Compassion Fatigue A state where the person who is helping traumatized people becomes preoccupied with those people by "re-experiencing” the traumatic events that were experienced by those they helped. It is a function of bearing witness to the suffering of others.”
Secondary Traumatic Stress Feelings and behaviors that result from the indirect exposure to trauma by helping or wanting to help someone who has been traumatized.
Post-traumatic Stress Disorder (PTSD) Feelings and behaviors that result from directly experiencing a trauma and cause a significant disruption in a person's life.
Helpers Anyone who provides a service or listens to another person. A helper can be a teacher, therapist, doctor, nurse, counselor, nursing home employees, friend, family member, caseworker, police office, firefighter, journalist, first responders, etc.
Committed, involved, available Solving problems/making a difference Willingly go the “extra mile” High enthusiasm Volunteers without being asked Zealot Phase
Begin to cut corners Begin to avoid clients/patients Begin to mock co-workers and clients Begin to denigrate the people we serve Use of humor is inappropriate Oversights, mistakes and lapses of concentration Distancing ourselves from friends & coworkers The Irritability Phase
Enthusiasm turns sour Clients become irritants, instead of persons We make complaints about our work life and our personal life Tired all the time, don’t want to talk about what we do. We start to neglect our family, clients, coworkers and ourselves We try to avoid our pain and sadness The Withdrawal Phase
Our hopelessness turns to rage We begin to hate people…any/all people Others appear incompetent or ignorant to us We develop a real distain for our clients We have…no patience…no sense of humor…no time for fun The Zombie Phase
- Overwhelmed and leaving the profession - Somatic Illness - Perpetuity of Symptoms Victimization / Overwhelmed and Forced to Leave the Work
o I will “fix” the problem…make everything O.K… save the world… o I am responsible for outcomes. o If I care enough, everything will be O.K. o The sufferer/victim will appreciate everything I do for them. o I will have enough resources (time, money, material, skills and training) to fix things. Misconceptions
o Significant people in my life with support and approve my absence from our relationship while I invest in this compassionate work. o I know what I’m getting into. o I can do it alone. o If I’m informed enough, I can deal with the stress of working with suffering people. o My definition of success is…….. Misconceptions
o Thoughts and images associated with the client’s problems and pain. o Obsessive or compulsive desire to help certain clients o Client/work issues encroaching on personal time o Inability to “let go” of mission related matters o Perception of clients as fragile and needing your assistance Intrusive Symptoms of Compassion Fatigue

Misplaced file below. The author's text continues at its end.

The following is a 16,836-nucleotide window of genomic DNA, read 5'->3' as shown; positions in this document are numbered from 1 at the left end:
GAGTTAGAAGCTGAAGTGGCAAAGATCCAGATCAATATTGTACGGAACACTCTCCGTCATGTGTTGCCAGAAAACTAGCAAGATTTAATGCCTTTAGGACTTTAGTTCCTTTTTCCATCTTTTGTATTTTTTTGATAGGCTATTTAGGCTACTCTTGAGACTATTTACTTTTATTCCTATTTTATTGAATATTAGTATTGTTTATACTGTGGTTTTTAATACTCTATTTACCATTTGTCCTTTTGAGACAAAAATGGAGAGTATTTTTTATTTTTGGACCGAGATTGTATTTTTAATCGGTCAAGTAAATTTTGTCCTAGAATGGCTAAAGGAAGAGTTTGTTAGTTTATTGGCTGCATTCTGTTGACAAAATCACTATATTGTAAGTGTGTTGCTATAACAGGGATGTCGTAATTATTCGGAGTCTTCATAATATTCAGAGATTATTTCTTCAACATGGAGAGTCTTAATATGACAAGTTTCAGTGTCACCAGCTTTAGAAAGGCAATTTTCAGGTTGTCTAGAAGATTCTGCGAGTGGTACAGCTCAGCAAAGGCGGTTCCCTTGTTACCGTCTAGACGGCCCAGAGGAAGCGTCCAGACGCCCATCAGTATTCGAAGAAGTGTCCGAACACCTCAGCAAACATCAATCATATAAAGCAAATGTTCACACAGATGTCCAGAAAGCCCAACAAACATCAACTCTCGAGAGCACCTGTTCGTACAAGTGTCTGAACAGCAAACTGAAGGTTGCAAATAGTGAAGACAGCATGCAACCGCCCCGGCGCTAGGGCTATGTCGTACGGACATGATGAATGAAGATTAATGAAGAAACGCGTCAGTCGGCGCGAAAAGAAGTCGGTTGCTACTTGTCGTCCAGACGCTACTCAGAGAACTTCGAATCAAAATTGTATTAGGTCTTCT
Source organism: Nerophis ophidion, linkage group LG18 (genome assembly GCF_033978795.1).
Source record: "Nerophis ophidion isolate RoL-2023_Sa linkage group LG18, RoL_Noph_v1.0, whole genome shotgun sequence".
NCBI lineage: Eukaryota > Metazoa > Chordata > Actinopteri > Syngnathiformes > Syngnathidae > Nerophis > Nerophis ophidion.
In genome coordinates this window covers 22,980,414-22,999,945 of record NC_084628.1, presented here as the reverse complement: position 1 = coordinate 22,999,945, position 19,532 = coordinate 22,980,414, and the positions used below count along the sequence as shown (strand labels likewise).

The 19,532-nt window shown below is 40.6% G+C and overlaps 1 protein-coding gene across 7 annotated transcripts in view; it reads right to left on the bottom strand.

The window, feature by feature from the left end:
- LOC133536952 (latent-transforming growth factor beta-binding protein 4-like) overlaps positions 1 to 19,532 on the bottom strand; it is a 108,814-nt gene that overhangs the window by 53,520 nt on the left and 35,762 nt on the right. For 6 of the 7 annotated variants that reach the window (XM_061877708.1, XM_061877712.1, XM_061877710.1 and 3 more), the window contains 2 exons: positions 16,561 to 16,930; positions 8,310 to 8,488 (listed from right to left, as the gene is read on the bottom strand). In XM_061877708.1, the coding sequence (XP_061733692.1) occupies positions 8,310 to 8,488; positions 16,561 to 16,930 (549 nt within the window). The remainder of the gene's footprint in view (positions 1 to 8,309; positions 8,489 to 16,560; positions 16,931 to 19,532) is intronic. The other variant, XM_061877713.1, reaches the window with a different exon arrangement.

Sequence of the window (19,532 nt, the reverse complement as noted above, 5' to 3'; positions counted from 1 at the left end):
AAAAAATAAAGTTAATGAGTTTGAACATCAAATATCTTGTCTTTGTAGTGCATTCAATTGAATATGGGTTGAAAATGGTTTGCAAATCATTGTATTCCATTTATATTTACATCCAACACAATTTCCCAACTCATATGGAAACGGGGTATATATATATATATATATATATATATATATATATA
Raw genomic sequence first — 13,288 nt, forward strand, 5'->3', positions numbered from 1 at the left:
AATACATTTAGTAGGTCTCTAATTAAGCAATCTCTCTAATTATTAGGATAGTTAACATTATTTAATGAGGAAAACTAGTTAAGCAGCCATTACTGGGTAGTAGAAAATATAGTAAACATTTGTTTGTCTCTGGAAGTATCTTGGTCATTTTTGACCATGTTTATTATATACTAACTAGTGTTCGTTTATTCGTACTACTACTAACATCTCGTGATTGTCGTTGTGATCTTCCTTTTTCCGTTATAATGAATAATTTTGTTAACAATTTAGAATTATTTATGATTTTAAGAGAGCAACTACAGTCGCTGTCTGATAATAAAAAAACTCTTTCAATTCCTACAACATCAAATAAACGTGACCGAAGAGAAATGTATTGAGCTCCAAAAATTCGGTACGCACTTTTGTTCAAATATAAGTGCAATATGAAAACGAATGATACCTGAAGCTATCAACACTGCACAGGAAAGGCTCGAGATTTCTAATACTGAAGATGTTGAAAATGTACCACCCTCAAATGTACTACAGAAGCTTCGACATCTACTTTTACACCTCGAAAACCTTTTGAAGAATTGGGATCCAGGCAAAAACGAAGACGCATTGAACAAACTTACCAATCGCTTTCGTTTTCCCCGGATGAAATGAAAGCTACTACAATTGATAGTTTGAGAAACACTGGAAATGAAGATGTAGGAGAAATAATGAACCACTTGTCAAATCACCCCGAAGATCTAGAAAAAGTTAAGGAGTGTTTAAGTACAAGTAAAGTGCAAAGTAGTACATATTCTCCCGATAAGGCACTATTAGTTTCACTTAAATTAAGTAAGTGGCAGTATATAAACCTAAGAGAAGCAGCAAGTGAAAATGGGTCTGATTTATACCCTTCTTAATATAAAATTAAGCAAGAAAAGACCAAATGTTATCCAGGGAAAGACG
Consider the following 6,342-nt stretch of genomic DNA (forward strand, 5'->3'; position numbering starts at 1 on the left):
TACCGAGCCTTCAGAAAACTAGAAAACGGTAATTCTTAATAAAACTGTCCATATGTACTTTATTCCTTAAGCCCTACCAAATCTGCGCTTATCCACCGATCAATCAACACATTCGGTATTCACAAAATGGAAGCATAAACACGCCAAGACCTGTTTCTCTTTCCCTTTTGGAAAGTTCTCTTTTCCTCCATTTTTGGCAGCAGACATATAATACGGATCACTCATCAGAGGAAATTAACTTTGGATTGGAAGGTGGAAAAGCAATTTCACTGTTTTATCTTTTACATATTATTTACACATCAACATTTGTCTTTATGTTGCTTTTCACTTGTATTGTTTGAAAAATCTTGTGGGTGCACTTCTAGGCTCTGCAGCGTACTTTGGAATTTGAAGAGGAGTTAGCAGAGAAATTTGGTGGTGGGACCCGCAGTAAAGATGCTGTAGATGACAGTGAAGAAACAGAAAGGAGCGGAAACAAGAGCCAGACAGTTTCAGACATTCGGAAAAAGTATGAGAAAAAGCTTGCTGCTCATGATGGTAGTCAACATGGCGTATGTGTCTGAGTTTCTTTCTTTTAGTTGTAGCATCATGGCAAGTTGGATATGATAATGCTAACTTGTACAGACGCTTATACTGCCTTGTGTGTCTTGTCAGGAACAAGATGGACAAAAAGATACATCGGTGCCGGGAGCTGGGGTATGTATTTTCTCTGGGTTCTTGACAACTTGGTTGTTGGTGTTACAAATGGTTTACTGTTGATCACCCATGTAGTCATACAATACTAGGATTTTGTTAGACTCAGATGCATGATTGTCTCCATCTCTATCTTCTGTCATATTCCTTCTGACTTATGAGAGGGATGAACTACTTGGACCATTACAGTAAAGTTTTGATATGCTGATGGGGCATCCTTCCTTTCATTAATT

o Sense of inadequacy o Sense of entitlement o Perception of the world in terms of victims and perpetrators o Personal activities interrupted by the mission Intrusive Symptoms of Compassion Fatigue
o Silencing Response (avoiding client’s stuff) o Loss of enjoyment/cessation of self-care activities o Loss of energy o Loss of hope/sense of dread working with certain clients o Loss of sense of competence/potency o Isolation o Secretive self-medication/addition (alcohol, drugs, work, sex, food, spending, etc.) o Relational dysfunction Avoidance Symptoms of Compassion Fatigue
o Increased anxiety o Impulsivity/reactivity o Increased perception of demand/threat o (in both job and environment) o Increased frustration/anger o Sleep disturbance o Difficulty concentrating o Change in weight/appetite Arousal Symptoms of Compassion Fatigue
Feeding our minds and imaginations with things that clarify our mission, vision and values. This could be reading uplifting materials, learning a new language, reading, or even studying religious materials. What other things might we do to move us from fatigued to refreshed? Mind
Active body work that exercises the body and elevates heart, respiratory rates to a moderate extent such as brisk walking, running, swimming, biking, etc. Studies show that 30 minutes of moderate exercise, done throughout the week, is quite beneficial. If done most days, this exercise will bring significant payoffs in physical and emotional health. What other things might we do to move us from fatigued to refreshed? Body
The ability to “tune in” to the often-subtle voice inside us brings wisdom, compassion, and creativity. Set aside daily quiet time, writing your thoughts down, and reviewing them. Do something creative and fulfilling that brings you deep joy, such as writing poetry, playing music, doing pottery, woodworking, caring for plants, etc. Whatever you choose, do it in the awareness that the purpose is to feed you through creative activities, not to produce something, even though you may be involved in production activity. What other things might we do to move us from fatigued to refreshed? Spirit
Do not let the nature of this work destroy your effectiveness in doing it! People are counting on you!